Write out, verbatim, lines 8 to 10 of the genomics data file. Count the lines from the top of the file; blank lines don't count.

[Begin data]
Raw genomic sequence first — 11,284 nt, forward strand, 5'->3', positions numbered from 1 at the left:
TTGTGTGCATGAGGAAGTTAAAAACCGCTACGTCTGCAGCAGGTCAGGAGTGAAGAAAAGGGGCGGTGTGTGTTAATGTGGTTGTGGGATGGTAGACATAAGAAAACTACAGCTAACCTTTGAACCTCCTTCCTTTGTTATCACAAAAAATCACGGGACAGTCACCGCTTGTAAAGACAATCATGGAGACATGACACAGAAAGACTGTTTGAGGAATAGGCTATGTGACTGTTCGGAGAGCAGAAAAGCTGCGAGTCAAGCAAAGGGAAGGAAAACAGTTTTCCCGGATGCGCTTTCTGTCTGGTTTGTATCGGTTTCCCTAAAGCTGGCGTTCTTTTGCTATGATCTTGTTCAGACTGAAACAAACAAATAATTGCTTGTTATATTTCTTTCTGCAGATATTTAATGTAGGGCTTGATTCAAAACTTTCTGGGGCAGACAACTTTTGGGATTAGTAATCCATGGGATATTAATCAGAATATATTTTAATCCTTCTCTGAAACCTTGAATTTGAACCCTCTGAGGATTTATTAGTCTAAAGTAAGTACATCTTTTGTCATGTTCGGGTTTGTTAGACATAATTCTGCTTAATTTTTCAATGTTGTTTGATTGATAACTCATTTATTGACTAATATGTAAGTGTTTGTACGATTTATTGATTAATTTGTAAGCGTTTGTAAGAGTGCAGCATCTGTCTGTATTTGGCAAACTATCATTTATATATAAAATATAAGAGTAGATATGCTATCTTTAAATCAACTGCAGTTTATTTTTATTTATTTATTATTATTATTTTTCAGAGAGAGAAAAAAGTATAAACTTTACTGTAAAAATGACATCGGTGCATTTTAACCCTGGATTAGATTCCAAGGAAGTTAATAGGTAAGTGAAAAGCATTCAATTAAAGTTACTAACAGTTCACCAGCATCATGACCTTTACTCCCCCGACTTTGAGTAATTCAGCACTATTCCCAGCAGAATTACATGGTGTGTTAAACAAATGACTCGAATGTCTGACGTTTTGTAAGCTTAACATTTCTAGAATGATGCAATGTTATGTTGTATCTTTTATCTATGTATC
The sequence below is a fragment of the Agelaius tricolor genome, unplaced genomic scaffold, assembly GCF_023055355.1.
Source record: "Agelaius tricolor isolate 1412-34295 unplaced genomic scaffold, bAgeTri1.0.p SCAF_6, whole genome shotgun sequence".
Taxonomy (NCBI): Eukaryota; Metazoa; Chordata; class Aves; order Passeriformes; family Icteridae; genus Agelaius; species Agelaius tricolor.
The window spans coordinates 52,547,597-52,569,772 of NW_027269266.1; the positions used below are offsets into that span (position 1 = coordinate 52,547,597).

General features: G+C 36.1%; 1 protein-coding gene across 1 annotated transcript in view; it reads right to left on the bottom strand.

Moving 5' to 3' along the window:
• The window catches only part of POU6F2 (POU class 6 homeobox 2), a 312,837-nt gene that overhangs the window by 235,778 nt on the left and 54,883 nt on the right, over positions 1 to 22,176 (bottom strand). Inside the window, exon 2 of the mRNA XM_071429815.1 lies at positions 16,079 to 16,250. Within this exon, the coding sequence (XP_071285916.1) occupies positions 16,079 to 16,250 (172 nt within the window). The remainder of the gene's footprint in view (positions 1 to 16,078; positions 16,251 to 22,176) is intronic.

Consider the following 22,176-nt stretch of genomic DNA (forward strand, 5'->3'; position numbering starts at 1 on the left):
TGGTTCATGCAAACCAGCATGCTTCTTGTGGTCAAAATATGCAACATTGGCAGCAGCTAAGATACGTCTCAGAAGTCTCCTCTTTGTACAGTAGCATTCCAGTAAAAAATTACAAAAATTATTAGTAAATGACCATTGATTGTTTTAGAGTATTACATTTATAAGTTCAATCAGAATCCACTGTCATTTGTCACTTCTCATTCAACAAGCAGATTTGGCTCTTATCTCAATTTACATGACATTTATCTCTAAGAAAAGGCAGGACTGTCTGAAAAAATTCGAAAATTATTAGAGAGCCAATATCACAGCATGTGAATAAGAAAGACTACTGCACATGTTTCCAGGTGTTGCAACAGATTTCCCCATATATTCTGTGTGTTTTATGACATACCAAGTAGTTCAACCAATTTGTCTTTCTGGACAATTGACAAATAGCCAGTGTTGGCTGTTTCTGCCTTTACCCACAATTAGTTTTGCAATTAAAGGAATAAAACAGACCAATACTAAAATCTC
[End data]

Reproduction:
Moving 5' to 3' along the window:
• The window catches only part of POU6F2 (POU class 6 homeobox 2), a 312,837-nt gene that overhangs the window by 235,778 nt on the left and 54,883 nt on the right, over positions 1 to 22,176 (bottom strand). Inside the window, exon 2 of the mRNA XM_071429815.1 lies at positions 16,079 to 16,250. Within this exon, the coding sequence (XP_071285916.1) occupies positions 16,079 to 16,250 (172 nt within the window). The remainder of the gene's footprint in view (positions 1 to 16,078; positions 16,251 to 22,176) is intronic.

Consider the following 22,176-nt stretch of genomic DNA (forward strand, 5'->3'; position numbering starts at 1 on the left):